Why did you get involved with Love Music Hate Racism (LMHR) in campaigning against the fascist British National Party (BNP)?
I just can’t believe that in the year 2005 that they’re able to exist. There are people looking for someone to believe in and I think it’s really sad that people like the BNP are there to fill the gap in someone’s life.
Hate breeds hate. As a black woman I feel insulted that they’re allowed to exist.
Do you agree then that we should campaign for the BNP to not be allowed to have a platform for their views. Are you in favour of a ban on BNP broadcasts?
Yes, 100 percent. I would love to see them banned. I believe to an extent in freedom of speech, especially as a music artist. People might not agree with what I’m saying. The difference is I’m not saying I dislike someone because of the colour of their skin or their sexual preference.
It’s very dangerous for them to be able to speak out in the way they do. Kids might grow up thinking, “That’s alright, I’ve seen it on the TV.”
You’ve suggested that racism is a systemic problem. Do you think that to tackle racism you also have to tackle wider problems in society?
If someone asked me to make a plan of how to tackle racism, the first thing I’d insist on is that at every level of the education system, from nursery onwards, that kids are learning about different cultures.
Racism is about greed, money and fear. If you were to make everyone aware of other people’s culture and stamp out these stereotypes, you stamp out the fear.
It’s about going through every aspect of the system and changing it. I don’t think it’s that’s difficult to do, but it’s a case of whether the people in the right places want to do that. They obviously don’t or something would have been done about it.
There’s a bigger picture. People make money out of racism. People keep other people down through racism. People can brainwash and trick predominantly poor people into fighting against each other.
The problem is the system that’s got us thinking this way in the first place.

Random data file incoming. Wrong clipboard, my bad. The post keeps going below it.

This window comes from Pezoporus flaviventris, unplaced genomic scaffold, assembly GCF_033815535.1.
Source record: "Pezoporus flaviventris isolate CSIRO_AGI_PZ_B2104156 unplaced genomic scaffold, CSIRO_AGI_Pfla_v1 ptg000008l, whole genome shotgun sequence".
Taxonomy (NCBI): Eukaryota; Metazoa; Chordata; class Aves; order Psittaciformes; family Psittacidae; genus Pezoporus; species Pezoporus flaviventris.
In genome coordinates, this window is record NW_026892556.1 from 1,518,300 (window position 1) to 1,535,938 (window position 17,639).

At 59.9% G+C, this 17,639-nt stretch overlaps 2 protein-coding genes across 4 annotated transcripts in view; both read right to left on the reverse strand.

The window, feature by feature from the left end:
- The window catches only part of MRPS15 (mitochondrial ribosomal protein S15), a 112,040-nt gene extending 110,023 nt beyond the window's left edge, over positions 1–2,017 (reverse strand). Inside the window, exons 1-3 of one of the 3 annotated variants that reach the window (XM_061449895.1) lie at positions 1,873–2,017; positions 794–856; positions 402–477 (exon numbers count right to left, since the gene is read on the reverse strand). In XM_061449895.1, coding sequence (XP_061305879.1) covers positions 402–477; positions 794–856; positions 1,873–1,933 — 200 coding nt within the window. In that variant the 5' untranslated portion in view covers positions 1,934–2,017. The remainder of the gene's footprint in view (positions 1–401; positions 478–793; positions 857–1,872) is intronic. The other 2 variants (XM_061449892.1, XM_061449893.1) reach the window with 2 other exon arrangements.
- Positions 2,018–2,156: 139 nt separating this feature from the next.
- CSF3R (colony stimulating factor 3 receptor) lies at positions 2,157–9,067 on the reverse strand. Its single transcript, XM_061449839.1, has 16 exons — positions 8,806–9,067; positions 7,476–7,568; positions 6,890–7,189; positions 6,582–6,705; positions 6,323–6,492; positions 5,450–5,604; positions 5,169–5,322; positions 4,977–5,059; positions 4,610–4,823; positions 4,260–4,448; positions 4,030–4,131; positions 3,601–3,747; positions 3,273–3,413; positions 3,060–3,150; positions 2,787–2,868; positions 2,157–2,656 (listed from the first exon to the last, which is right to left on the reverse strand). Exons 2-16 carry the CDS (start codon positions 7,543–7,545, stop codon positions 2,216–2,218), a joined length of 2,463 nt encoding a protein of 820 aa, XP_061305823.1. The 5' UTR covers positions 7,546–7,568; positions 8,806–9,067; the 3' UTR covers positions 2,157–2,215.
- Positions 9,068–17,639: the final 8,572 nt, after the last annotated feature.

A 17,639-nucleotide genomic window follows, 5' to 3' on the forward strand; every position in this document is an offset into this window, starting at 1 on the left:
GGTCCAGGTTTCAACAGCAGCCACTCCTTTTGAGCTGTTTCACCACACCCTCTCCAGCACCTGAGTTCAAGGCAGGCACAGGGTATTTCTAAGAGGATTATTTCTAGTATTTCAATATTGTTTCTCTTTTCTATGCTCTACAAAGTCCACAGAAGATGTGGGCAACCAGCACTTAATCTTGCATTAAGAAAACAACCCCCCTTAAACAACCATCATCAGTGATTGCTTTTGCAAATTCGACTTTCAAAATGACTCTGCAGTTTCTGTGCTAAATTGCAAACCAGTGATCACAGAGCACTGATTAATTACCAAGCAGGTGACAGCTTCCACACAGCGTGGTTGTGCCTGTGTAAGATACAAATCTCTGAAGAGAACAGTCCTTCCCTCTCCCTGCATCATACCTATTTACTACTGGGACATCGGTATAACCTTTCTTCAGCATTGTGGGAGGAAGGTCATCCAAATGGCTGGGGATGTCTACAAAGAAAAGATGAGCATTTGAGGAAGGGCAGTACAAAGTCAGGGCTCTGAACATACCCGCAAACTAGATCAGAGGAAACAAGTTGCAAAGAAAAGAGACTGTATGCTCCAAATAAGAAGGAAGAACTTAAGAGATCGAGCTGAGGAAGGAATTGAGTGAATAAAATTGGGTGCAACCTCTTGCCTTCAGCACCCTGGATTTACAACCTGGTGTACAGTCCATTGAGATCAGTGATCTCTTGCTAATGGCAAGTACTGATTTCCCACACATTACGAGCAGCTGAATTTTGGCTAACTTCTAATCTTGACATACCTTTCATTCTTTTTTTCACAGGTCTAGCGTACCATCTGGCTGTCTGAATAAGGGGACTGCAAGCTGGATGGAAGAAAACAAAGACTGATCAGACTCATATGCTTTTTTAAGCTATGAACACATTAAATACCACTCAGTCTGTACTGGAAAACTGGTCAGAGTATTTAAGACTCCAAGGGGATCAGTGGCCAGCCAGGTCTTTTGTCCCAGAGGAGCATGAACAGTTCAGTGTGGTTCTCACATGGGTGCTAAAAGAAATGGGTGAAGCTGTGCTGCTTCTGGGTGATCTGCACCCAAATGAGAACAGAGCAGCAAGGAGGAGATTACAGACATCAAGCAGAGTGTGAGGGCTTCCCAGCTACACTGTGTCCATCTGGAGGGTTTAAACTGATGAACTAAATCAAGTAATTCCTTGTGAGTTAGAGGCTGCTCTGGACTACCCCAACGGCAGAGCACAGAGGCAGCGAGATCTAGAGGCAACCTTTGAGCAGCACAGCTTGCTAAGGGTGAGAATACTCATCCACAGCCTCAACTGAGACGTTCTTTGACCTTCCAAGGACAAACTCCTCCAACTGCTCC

Racism now seems to be focused on two groups in our society - asylum seekers and immigrants, and Muslims.
The subject of immigration is something that really touches me. Let’s be real. This whole country is built on what was stolen from the rest of the world. People are tricked into believing people are coming and “stealing our jobs”.
First of all, the government has money that’s supposed to be spent on helping asylum seekers, and I bet that money doesn’t even get spent.
Number two, these people are coming from war torn countries. They don’t have a home, they don’t have family and they’re coming from poverty.
They’re coming here for the hope of a better life. As a human being, no matter what country you end up living in, surely you’re entitled to that?
But we’re tricked into believing that asylum seekers are the ones causing all our problems. They’re not. If we’ve got money to spend on a war that’s got nothing to do with us, then we’ve got the money to feed and give shelter to people who need our help.
Half of them will have probably come from a war that we’ve been a part of. Don’t we owe them a job, a house?
As regards Muslims I can’t believe people are sucked in by that either. It’s obvious that everything is linked to the war and oil, and yet we’re supposed to hate Muslims. We’ve just had a war with a country that’s predominantly Muslim that was blatantly not for the reasons we were told it was for.